The Holy Pyramid [Of Profits]

CRISPR is sure to make biotech history. But its life-changing profit potential lies in the hands of a pyramid patent battle.

There is $30 trillion in global potential up for grabs now that CRISPR has hit the market.

But there is a fierce debate over CRISPR intellectual property rights. The CRISPR field is really hot, and I expect there will be Nobel Prizes forthcoming at some point for the discoverers — depending on who gets the credit.

It would be a very big deal who gets the credit for owning the CRISPR technology. But it’s currently in a tough legal battle over who will reign supreme.

Luckily, the patent battle hasn’t stopped biotech researchers from working to commercialize CRISPR for human therapies.

Three companies, three different approaches, three brilliant minds, and three ways to potentially profit from this one revolutionary discovery.

All three scientists at the helm are fighting for the rights to CRISPR and its incredible potential to transform the landscape of how we treat disease.

You have the fortunate advantage of not needing to pick a side. Because no matter who wins this battle the real opportunity lies in the technology itself.

My three point strategy will put you in the most profitable position you can be in.

Where It All Began

The beginning of this phenomenon started with a biological accident. An accident that created what is now being called the “the biggest biotech discovery of the century”.

What started as curiosity quickly became a moment of revelation. Doctors Jennifer Doudna and Emmanuelle Charpentier were studying the system in which bacteria defends themselves against viruses.

What came of that research is now history.

The process bacteria uses to shut down viruses targets a specific section of DNA and cuts up the viral genes floating around.

Mimicking the same defense system as bacteria would allow them to not only cut up sections of DNA but even remove and replace sections.

Wired reported, “Working together, Charpentier’s and Doudna’s teams found that Crispr made two short strands of RNA and that Cas9 latched onto them. The sequence of the RNA strands corresponded to stretches of viral DNA and could home in on those segments like a genetic GPS. And when the Crispr-Cas9 complex arrives at its destination, it does something almost magical: It changes shape, grasping the DNA and slicing it with a precise molecular scalpel.”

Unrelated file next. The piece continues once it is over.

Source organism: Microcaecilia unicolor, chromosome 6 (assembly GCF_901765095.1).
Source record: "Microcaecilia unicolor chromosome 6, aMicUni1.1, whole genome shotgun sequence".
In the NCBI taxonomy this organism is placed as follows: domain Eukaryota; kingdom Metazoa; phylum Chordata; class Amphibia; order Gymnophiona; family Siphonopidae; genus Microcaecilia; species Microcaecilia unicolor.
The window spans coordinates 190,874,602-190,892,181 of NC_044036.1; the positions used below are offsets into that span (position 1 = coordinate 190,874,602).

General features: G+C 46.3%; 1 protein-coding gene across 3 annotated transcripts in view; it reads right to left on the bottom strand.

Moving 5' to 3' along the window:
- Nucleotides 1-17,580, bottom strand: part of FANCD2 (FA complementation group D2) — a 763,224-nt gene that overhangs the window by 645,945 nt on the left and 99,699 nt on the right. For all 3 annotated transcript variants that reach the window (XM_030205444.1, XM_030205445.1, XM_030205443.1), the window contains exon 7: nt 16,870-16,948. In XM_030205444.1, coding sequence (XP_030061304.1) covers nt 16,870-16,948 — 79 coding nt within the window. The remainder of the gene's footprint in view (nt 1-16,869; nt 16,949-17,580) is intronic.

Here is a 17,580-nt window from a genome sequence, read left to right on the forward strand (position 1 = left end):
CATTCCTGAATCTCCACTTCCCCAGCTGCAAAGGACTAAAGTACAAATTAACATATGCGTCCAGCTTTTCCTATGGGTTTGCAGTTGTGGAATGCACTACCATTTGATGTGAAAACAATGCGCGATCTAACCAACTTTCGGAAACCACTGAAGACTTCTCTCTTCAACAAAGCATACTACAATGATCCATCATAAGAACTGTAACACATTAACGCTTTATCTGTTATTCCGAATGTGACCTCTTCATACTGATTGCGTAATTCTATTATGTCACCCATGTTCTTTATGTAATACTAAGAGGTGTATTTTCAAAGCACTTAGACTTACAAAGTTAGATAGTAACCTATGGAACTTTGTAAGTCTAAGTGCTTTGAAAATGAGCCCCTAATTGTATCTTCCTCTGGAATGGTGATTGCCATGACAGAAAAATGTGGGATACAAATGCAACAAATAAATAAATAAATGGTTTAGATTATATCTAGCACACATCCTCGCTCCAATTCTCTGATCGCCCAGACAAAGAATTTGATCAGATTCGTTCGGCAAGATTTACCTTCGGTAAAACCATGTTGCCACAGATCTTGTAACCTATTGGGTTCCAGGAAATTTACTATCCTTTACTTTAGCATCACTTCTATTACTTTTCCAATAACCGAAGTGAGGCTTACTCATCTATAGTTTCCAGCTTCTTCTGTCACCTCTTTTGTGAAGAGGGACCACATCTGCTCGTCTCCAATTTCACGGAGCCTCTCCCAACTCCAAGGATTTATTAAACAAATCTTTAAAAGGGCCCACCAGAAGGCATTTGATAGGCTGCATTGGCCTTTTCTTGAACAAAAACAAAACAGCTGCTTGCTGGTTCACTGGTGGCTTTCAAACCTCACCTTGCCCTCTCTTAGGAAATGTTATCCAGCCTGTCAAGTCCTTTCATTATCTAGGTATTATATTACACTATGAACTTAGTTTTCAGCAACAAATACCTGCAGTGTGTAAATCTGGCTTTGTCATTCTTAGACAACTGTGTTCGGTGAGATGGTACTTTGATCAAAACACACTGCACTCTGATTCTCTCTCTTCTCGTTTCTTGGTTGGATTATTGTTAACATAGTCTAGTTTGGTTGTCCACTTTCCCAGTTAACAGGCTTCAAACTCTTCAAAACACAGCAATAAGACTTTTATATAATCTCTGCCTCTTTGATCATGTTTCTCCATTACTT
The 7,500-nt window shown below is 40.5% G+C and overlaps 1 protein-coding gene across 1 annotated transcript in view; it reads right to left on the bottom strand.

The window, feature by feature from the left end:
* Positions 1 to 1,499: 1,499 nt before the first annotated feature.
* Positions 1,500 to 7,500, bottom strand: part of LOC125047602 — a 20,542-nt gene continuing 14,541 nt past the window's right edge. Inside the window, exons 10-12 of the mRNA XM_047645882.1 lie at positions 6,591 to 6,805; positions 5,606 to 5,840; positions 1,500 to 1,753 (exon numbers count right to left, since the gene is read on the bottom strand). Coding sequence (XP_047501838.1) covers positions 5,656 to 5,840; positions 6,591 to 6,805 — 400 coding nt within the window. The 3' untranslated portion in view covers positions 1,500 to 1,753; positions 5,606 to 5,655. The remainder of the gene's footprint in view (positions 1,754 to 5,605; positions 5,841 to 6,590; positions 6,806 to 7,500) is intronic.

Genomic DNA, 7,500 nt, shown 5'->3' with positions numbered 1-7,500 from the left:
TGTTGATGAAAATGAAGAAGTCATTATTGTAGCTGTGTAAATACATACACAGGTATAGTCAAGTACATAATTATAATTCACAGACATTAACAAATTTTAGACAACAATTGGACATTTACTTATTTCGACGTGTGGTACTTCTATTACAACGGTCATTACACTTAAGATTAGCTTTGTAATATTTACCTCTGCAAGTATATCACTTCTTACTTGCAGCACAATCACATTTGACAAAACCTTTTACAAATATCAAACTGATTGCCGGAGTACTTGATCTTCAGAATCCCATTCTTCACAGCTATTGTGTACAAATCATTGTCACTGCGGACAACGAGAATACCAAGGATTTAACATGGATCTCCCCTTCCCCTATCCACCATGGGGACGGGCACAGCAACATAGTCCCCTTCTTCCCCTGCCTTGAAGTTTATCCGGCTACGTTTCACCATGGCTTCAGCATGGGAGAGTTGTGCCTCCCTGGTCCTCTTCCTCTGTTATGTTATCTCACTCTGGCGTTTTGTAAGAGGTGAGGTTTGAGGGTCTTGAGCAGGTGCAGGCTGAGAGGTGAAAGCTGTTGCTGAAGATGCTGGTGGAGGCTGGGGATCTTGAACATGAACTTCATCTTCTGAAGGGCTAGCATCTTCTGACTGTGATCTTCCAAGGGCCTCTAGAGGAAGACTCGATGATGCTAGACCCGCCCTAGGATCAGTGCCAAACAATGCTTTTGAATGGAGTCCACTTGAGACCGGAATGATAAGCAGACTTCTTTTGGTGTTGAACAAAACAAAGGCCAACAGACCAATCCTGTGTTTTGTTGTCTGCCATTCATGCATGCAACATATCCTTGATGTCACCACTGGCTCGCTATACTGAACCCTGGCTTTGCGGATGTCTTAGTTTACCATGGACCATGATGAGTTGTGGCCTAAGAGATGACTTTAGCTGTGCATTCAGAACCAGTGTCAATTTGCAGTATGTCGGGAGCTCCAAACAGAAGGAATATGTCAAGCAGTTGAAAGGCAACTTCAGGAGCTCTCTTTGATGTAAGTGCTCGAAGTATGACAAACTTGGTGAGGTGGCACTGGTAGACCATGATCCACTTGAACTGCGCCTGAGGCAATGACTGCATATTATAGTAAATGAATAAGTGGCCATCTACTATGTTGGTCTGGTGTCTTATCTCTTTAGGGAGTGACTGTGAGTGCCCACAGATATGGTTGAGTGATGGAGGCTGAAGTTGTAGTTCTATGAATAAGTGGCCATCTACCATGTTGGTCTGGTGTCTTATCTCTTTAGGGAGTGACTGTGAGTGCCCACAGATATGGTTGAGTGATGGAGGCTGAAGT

It quickly became apparent that this routine, if executed correctly, could become a very powerful tool.

From human health to energy production it could transform genetic engineering. From what they could tell this did not need to be limited to viruses, this “guide RNA” Cas9 “proved to be a programmable machine for DNA cutting”.

In 2012 Dounda’s team published their work and results in Science claiming their technology could be a cheap and useful tool in gene editing. Wired reported, roughly 200 papers had mentioned CRISPR and by 2014 that number tripled.

Dounda and Charpentier were awarded a $3 million Breakthrough Prize and Time magazine recognized both women as two of the most influential people in the world.

Their patent will go on to be represented by UC Berkeley, under the assumption that they own rights to the original discovery of CRISPR.

However, while they were discovering this ‘cut and paste’ method for editing gene sequences another team was filing a patent for the very same process but outside of a test tube.

A Race To The Finish Line

In 2012, molecular biologist Feng Zhang at the Broad Institute of MIT and Harvard, was also working with Crispr-Cas9 but with a focus on its human-therapy applications.

Wired reported, “Doundna’s team had cut DNA floating in a test tube, but to Zhang, if you weren’t working with human cells, you were just screwing around” said Zhang.

Zhang’s work is based on the original patent held by The Broad Institute (MIT & Harvard), Doudna’s competition. Zhang’s work will be affected depending on which way the debate lands. While he currently has exclusive rights to the patent that could change should Dounda and her team receive official credit for the work.

Since the initial discovery all three scientists have co-founded their own companies to conduct further research in what they believe to be the best use of this technology.

Each company is working to discover the breakthrough drug that will finally commercialize CRISPR-Cas9.

When the time comes, untold trillions in predicted revenues will flow into these three biotechs and in turn will have your portfolio overflowing with potential profit.

And when this happens I’ll be right back here to make sure you’re the first to know.

For Technology Profits Daily,

Ray Blanco
Chief Technology Expert, Technology Profits Daily


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Ray Blanco

Ray Blanco is the editor of Technology Profits Confidential as well as Breakthrough Technology Alert, FDA Profit Alert, and Technology Profits Daily. Ray has been with Seven Figure Publishing since 2010. In 2019, his closed positions in Technology Profits Confidential outperformed the S&P500 by 50%.

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